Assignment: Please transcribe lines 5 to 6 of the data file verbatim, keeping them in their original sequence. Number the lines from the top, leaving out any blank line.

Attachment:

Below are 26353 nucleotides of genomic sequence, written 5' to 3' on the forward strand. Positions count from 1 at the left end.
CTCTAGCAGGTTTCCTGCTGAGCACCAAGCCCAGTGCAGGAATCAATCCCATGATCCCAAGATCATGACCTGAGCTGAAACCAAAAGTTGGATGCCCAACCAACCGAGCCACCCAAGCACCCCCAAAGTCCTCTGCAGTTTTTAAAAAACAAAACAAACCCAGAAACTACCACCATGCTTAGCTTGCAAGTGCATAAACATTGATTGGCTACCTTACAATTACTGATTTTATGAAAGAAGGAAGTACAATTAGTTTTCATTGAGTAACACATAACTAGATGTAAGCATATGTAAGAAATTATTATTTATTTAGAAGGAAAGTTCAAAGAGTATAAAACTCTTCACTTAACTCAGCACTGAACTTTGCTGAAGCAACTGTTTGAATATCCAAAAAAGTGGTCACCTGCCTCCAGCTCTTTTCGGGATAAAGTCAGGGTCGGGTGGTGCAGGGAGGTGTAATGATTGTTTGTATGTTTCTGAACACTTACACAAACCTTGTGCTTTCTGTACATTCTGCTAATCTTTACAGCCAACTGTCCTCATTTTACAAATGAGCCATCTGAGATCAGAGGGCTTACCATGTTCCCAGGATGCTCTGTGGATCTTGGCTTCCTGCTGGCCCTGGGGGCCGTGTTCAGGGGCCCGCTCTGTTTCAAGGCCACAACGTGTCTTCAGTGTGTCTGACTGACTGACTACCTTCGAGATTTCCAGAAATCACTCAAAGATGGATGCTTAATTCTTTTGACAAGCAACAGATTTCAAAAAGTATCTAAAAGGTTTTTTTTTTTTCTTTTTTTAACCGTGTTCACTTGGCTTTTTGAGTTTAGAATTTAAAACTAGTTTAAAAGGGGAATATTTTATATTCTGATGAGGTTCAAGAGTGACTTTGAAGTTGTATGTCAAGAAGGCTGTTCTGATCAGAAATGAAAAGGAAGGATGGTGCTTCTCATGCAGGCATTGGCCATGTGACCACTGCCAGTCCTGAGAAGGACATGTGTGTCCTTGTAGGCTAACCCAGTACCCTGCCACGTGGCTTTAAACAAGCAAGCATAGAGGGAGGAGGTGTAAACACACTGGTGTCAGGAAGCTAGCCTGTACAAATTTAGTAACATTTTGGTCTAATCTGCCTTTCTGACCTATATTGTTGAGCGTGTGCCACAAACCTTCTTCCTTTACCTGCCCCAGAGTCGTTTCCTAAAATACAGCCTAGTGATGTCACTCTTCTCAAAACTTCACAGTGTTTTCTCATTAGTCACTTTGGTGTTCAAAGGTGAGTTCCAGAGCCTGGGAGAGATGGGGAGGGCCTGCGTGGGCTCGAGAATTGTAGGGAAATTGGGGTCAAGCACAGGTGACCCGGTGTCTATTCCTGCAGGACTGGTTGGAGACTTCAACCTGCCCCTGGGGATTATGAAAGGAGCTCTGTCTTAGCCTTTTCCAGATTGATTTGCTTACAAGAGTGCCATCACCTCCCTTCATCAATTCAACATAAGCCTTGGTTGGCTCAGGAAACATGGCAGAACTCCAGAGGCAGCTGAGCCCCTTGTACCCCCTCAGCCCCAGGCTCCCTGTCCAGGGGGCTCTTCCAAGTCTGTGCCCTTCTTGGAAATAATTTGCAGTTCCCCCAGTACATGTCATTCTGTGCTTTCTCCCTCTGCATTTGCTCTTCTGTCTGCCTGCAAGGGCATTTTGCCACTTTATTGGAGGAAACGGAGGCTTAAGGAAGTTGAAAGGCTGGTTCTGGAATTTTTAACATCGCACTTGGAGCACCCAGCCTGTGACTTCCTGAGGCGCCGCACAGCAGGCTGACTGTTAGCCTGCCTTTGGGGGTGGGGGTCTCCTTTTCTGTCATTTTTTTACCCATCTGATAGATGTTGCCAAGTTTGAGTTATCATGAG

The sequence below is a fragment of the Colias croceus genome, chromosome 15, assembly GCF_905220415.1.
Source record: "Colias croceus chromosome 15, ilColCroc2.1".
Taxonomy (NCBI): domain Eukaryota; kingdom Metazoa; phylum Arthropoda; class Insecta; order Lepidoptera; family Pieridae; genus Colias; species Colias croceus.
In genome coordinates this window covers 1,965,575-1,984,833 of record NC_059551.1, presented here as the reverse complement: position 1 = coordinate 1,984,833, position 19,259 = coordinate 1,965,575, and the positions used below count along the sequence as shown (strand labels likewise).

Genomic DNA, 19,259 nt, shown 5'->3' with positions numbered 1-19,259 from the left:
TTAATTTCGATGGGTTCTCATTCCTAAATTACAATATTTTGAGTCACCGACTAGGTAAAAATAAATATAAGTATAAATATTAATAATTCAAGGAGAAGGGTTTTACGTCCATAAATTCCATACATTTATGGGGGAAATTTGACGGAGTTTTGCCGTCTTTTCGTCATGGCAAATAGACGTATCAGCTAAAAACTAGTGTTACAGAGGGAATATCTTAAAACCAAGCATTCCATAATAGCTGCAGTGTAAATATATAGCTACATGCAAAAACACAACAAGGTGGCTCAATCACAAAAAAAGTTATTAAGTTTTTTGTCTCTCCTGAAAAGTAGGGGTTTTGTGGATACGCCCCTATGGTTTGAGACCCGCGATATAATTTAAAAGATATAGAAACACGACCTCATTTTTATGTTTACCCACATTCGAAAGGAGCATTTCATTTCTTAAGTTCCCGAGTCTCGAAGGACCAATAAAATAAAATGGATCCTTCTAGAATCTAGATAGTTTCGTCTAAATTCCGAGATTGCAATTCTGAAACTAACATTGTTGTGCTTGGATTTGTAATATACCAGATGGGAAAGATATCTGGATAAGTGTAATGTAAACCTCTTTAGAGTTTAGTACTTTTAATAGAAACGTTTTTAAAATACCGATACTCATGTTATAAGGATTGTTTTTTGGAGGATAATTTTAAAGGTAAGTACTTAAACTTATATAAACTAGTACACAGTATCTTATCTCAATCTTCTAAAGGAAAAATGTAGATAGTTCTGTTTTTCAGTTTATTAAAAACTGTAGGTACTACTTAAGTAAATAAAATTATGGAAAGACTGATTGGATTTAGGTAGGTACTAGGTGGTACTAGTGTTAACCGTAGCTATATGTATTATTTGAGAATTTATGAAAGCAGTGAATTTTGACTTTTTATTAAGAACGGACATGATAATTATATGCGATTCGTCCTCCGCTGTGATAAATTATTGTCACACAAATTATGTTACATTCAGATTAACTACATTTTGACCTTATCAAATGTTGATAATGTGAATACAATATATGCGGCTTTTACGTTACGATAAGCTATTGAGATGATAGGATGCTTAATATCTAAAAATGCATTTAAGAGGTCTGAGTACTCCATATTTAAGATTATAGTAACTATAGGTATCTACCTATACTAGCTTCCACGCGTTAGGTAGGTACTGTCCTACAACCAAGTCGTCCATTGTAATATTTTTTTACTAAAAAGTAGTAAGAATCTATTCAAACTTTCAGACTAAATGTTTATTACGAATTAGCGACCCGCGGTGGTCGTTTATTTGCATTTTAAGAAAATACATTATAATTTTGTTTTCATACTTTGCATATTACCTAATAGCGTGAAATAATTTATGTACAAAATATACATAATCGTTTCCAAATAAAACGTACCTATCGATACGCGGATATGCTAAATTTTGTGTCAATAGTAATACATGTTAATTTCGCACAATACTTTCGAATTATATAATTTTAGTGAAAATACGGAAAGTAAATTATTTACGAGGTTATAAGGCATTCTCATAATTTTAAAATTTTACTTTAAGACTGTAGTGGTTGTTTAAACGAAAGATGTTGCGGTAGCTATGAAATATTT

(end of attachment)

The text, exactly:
Taxonomy (NCBI): domain Eukaryota; kingdom Metazoa; phylum Arthropoda; class Insecta; order Lepidoptera; family Pieridae; genus Colias; species Colias croceus.
In genome coordinates this window covers 1,965,575-1,984,833 of record NC_059551.1, presented here as the reverse complement: position 1 = coordinate 1,984,833, position 19,259 = coordinate 1,965,575, and the positions used below count along the sequence as shown (strand labels likewise).